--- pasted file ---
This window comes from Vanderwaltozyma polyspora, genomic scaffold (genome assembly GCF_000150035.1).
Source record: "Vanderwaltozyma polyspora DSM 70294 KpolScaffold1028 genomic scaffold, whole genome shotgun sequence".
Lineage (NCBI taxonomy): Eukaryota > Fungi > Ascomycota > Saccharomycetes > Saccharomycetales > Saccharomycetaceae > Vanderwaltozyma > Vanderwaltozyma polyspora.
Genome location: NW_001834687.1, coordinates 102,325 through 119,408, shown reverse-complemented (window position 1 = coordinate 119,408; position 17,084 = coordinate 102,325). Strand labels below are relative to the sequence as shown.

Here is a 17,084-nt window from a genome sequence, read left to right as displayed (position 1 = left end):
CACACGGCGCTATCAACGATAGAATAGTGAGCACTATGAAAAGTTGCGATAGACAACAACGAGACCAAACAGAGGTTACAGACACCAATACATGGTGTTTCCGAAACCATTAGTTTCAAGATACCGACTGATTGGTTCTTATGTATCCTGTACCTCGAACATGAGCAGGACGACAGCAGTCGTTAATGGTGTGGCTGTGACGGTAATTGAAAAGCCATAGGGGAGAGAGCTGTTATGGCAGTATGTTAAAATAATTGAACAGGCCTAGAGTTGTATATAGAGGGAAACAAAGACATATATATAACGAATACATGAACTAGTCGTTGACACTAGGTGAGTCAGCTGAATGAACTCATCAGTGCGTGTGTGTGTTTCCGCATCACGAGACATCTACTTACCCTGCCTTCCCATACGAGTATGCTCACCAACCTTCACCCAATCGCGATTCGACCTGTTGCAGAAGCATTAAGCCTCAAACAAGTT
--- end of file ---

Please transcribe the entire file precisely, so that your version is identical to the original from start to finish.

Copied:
This window comes from Vanderwaltozyma polyspora, genomic scaffold (genome assembly GCF_000150035.1).
Source record: "Vanderwaltozyma polyspora DSM 70294 KpolScaffold1028 genomic scaffold, whole genome shotgun sequence".
Lineage (NCBI taxonomy): Eukaryota > Fungi > Ascomycota > Saccharomycetes > Saccharomycetales > Saccharomycetaceae > Vanderwaltozyma > Vanderwaltozyma polyspora.
Genome location: NW_001834687.1, coordinates 102,325 through 119,408, shown reverse-complemented (window position 1 = coordinate 119,408; position 17,084 = coordinate 102,325). Strand labels below are relative to the sequence as shown.

Here is a 17,084-nt window from a genome sequence, read left to right as displayed (position 1 = left end):
CACACGGCGCTATCAACGATAGAATAGTGAGCACTATGAAAAGTTGCGATAGACAACAACGAGACCAAACAGAGGTTACAGACACCAATACATGGTGTTTCCGAAACCATTAGTTTCAAGATACCGACTGATTGGTTCTTATGTATCCTGTACCTCGAACATGAGCAGGACGACAGCAGTCGTTAATGGTGTGGCTGTGACGGTAATTGAAAAGCCATAGGGGAGAGAGCTGTTATGGCAGTATGTTAAAATAATTGAACAGGCCTAGAGTTGTATATAGAGGGAAACAAAGACATATATATAACGAATACATGAACTAGTCGTTGACACTAGGTGAGTCAGCTGAATGAACTCATCAGTGCGTGTGTGTGTTTCCGCATCACGAGACATCTACTTACCCTGCCTTCCCATACGAGTATGCTCACCAACCTTCACCCAATCGCGATTCGACCTGTTGCAGAAGCATTAAGCCTCAAACAAGTT